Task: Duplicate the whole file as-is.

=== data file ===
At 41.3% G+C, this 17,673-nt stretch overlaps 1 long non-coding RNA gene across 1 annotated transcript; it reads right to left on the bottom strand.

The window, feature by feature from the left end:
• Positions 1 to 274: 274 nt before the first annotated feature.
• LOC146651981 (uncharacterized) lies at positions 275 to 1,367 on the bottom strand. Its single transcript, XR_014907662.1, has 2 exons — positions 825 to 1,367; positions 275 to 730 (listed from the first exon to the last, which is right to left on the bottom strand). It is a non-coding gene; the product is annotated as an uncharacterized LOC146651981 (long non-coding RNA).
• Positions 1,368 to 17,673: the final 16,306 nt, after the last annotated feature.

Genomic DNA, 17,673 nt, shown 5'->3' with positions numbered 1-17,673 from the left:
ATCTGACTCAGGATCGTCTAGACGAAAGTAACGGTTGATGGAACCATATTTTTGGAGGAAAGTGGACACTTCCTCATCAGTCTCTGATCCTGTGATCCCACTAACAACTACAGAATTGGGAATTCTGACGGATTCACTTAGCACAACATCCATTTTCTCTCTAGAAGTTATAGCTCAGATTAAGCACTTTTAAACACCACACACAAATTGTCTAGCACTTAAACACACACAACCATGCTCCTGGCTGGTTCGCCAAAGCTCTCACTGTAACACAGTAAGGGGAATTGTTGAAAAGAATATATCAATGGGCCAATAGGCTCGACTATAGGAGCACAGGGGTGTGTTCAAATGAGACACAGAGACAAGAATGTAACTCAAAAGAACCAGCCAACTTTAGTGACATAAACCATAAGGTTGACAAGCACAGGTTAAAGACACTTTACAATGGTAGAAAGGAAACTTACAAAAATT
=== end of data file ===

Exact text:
At 41.3% G+C, this 17,673-nt stretch overlaps 1 long non-coding RNA gene across 1 annotated transcript; it reads right to left on the bottom strand.

The window, feature by feature from the left end:
• Positions 1 to 274: 274 nt before the first annotated feature.
• LOC146651981 (uncharacterized) lies at positions 275 to 1,367 on the bottom strand. Its single transcript, XR_014907662.1, has 2 exons — positions 825 to 1,367; positions 275 to 730 (listed from the first exon to the last, which is right to left on the bottom strand). It is a non-coding gene; the product is annotated as an uncharacterized LOC146651981 (long non-coding RNA).
• Positions 1,368 to 17,673: the final 16,306 nt, after the last annotated feature.

Genomic DNA, 17,673 nt, shown 5'->3' with positions numbered 1-17,673 from the left:
ATCTGACTCAGGATCGTCTAGACGAAAGTAACGGTTGATGGAACCATATTTTTGGAGGAAAGTGGACACTTCCTCATCAGTCTCTGATCCTGTGATCCCACTAACAACTACAGAATTGGGAATTCTGACGGATTCACTTAGCACAACATCCATTTTCTCTCTAGAAGTTATAGCTCAGATTAAGCACTTTTAAACACCACACACAAATTGTCTAGCACTTAAACACACACAACCATGCTCCTGGCTGGTTCGCCAAAGCTCTCACTGTAACACAGTAAGGGGAATTGTTGAAAAGAATATATCAATGGGCCAATAGGCTCGACTATAGGAGCACAGGGGTGTGTTCAAATGAGACACAGAGACAAGAATGTAACTCAAAAGAACCAGCCAACTTTAGTGACATAAACCATAAGGTTGACAAGCACAGGTTAAAGACACTTTACAATGGTAGAAAGGAAACTTACAAAAATT